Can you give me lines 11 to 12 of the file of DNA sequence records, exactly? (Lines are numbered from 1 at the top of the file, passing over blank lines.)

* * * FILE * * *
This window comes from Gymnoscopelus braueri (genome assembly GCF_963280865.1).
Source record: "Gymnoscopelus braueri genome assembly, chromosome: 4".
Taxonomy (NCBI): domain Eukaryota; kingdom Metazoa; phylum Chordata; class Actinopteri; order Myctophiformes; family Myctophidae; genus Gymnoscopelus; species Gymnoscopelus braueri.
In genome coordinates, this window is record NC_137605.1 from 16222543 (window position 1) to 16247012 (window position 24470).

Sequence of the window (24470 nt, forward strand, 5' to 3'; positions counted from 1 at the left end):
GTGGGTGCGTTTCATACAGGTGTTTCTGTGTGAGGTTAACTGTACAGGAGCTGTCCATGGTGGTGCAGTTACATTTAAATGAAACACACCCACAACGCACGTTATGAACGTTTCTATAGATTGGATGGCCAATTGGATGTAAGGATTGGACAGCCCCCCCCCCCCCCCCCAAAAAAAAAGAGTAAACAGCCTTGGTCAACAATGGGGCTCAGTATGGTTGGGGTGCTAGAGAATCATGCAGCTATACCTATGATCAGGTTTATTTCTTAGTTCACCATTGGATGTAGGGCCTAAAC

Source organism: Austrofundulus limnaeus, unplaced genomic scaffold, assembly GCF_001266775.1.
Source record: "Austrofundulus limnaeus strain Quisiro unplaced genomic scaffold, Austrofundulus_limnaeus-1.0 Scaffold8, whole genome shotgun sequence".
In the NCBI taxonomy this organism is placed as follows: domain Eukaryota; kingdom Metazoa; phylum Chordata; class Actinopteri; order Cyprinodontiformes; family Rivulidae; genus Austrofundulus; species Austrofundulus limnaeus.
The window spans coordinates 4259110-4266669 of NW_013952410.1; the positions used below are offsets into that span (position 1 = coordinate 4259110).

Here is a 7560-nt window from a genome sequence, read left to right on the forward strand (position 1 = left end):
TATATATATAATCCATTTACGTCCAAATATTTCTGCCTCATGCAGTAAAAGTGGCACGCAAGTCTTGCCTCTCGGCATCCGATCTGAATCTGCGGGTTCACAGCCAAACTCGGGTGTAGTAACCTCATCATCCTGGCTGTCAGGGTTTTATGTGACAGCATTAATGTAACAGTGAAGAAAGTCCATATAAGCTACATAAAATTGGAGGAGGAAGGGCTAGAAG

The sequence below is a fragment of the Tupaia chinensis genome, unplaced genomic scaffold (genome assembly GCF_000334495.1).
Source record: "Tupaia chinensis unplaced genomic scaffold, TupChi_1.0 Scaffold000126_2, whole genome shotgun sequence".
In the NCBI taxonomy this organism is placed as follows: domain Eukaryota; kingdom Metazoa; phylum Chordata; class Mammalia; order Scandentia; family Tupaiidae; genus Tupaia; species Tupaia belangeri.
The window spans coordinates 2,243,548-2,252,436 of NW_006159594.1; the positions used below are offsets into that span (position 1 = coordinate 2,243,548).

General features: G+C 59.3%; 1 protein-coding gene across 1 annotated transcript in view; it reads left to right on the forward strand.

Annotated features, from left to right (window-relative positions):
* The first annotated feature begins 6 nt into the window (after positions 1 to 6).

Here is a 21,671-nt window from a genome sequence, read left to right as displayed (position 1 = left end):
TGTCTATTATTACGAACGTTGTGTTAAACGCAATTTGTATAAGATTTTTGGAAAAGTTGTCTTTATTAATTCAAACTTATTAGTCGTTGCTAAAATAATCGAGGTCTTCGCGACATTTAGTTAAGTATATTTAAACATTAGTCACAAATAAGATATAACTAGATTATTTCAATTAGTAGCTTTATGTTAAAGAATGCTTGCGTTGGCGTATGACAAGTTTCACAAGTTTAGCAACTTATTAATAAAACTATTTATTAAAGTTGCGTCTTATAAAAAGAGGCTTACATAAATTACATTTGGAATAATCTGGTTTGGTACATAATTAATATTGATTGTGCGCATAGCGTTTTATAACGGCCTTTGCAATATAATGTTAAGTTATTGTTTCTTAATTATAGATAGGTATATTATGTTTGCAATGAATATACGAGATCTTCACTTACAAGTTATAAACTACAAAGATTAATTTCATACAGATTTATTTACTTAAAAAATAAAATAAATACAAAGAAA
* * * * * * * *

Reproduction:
Here is a 7560-nt window from a genome sequence, read left to right on the forward strand (position 1 = left end):
TATATATATAATCCATTTACGTCCAAATATTTCTGCCTCATGCAGTAAAAGTGGCACGCAAGTCTTGCCTCTCGGCATCCGATCTGAATCTGCGGGTTCACAGCCAAACTCGGGTGTAGTAACCTCATCATCCTGGCTGTCAGGGTTTTATGTGACAGCATTAATGTAACAGTGAAGAAAGTCCATATAAGCTACATAAAATTGGAGGAGGAAGGGCTAGAAG